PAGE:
Department of Psychology Title OSU Psi Logo

Department Faculty

Dylan Wagner

Dylan received his B.A. in Psychology from McGill University and his Ph.D. in Psychology from Dartmouth College. His research is aimed at understanding how our knowledge of other people (their likes and dislikes, their personalities, their quirks and habits) is organized into a coherent impression and, in turn, how this impression is encoded in the brain. Using a combination of functional neuroimaging, machine learning techniques and popular media (e.g., films, television), research in his laboratory is working towards developing methods to gain access to how individuals think and feel about the people around them.

A separate line of research in his laboratory is involved in understanding the interplay between motivation, self-control and desire in order to identify neural and behavioral predictors of self-regulation failure as well as to identify ways to bolster against everyday temptations.

Selected Journal Articles

Wagner, D.D., Kelley, W.M., Haxby, J.V., Heatherton, T.F. (2016). The dorsal medial prefrontal cortex responds preferentially to social interactions during natural viewing. Journal of Neuroscience. 36(26): 6917-6925.

Kelley, W.M., Wagner, D.D., Heatherton, T.F. (2015). In search of a human self-regulation system. Annual Review of Neuroscience. 38: 389-411.

Chen, P. A., Wagner, D.D., Kelley, W.M., Heatherton, T.F. (2015). Activity in cortical midline structures is modulated by self-construal changes during acculturation. Culture and Brain. 3(1): 39-52.

Wagner, D. D. , Altman, M., Boswell, R. G., Kelley, W. M. and Heatherton, T. F. (2013). Self-Regulatory Depletion Enhances Neural Responses to Rewards and Impairs Top-Down Control. Psychological Science, 11, 2262-71

Powers, K.E., Wagner, D.D., Norris, C.J., Heatherton, T.F. (2013). Socially excluded individuals fail to recruit medial prefrontal cortex for negative social scenes. Social Cognitive and Affective Neuroscience. 8(2): 151–7.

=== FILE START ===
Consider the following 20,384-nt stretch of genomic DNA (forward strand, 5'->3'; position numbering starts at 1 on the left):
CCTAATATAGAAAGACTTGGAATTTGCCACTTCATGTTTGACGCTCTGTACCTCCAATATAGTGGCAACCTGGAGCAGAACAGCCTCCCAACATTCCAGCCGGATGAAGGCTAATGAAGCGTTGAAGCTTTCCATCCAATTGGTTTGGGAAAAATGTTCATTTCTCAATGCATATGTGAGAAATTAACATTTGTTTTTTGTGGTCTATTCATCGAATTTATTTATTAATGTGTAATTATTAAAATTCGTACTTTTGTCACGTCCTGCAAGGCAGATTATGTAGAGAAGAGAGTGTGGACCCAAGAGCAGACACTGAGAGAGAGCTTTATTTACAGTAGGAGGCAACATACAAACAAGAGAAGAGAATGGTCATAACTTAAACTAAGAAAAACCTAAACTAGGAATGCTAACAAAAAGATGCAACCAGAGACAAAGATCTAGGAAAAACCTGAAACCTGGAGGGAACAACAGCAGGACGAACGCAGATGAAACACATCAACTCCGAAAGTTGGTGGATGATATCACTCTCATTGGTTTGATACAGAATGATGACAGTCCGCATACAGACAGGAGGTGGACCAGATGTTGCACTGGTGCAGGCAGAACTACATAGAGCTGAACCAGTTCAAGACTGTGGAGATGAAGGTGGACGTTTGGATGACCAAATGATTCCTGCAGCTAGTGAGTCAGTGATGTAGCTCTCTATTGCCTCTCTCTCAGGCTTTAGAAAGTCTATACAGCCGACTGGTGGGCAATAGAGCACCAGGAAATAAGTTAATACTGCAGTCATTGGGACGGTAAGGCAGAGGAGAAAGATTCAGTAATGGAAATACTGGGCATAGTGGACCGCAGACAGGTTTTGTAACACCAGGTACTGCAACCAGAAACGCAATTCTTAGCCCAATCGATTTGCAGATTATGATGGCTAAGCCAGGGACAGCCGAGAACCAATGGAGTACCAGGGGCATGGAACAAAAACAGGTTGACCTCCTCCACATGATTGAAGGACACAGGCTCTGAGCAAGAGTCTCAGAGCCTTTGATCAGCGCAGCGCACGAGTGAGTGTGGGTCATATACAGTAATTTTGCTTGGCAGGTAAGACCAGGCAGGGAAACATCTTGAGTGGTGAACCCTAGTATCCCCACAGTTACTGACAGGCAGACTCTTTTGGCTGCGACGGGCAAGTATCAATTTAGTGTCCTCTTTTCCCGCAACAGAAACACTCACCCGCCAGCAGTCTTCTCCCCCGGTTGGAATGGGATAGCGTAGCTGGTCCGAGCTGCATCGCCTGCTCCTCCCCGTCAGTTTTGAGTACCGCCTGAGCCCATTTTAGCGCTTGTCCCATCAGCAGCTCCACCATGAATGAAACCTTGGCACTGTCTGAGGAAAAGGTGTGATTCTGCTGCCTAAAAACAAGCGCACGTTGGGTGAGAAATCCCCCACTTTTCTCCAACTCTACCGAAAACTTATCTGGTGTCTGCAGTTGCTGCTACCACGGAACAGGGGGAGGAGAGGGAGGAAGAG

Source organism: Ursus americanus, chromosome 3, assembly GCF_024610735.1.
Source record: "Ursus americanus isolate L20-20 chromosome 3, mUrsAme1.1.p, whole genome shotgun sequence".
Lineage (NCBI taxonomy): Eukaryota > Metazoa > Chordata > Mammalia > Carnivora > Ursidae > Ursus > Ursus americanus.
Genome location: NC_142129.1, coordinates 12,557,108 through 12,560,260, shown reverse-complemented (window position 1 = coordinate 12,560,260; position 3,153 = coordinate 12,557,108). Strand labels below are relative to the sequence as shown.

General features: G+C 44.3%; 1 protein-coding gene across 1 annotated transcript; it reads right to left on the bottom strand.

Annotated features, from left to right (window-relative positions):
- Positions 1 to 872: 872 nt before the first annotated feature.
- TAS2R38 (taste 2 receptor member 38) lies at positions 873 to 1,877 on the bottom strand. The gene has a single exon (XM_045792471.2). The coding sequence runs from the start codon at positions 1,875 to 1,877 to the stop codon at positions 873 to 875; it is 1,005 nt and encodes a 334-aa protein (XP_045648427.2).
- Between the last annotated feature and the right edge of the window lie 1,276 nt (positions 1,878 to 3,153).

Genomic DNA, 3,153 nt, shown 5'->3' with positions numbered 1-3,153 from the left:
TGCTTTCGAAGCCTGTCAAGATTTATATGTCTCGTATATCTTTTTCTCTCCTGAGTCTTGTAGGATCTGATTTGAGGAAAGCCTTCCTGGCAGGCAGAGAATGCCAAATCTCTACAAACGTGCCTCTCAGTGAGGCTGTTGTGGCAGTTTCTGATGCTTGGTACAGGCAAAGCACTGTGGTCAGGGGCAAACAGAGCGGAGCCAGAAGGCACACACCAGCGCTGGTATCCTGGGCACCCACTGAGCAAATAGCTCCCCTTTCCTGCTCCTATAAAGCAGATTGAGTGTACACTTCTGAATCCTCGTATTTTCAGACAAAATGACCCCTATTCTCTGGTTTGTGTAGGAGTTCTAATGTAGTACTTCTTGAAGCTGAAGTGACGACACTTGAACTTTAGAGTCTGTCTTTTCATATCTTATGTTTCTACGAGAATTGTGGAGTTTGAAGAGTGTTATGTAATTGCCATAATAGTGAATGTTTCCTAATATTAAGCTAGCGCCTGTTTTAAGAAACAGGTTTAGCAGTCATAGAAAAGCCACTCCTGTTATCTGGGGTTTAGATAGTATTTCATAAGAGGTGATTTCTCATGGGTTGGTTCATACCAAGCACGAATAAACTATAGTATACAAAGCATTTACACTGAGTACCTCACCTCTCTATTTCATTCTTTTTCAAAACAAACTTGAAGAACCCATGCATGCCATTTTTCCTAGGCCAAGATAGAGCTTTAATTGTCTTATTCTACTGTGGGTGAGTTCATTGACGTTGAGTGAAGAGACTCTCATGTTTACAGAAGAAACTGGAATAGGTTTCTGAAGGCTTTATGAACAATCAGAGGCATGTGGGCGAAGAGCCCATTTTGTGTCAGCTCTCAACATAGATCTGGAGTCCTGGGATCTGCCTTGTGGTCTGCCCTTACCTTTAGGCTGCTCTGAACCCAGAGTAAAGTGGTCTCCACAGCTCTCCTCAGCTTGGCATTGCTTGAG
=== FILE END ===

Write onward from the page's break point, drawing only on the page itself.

Wagner, D.D., Haxby, J.V., Heatherton, T.F. (2012). The Representation of Self and Person Knowledge in the Medial Prefrontal Cortex. Wiley Interdisciplinary Reviews:Cognitive Science. 3(4): 451–470.

Wagner, D. D. , Kelley, W. M. and Heatherton, T. F. (2011). Individual Differences in the Spontaneous Recruitment of Brain Regions Supporting Mental State Understanding When Viewing Natural Social Scenes. Cereb Cortex, 21, 2788-96.

Wagner, D.D., Dal Cin, S., Sargent, J.D., Kelley, W.M., Heatherton, T.F. (2011). Spontaneous Action Representation in Smokers when Watching Movie Characters Smoke. Journal of Neuroscience. 31(3): 894–898.

Heatherton, T. F. and Wagner, D. D. (2011). Cognitive neuroscience of self-regulation failure. Trends Cogn Sci, 15, 132-139.

Selected Chapters

Wagner, D.D. (Forthcoming) The relationship between neural measures of reward sensitivity and self-regulation successes and failures. In de Ridder,Adriaanse & Fujita (Eds.), Handbook of Self-Control in Health and Wellbeing. Routledge.

Wagner, D.D., Heatherton, T.F. (2016) The neural bases of self-regulation and its failures. In K.D. Vohs & R.F. Baumeister (Eds.), Handbook of Self Regulation: Research, theory and applications (3rd edition). New York, N.Y.:Guilford Press

Wagner, D. D. and Heatherton, T. F. (2014). Self-Regulation and its Failure: Seven Deadly Threats to Self-Regulation. In Borgida, E. and Bargh, J. (Eds.) APA Handbook of Personality and Social Psychology: Volume 1. Attitudes and Social Cognition, American Psychological Association.


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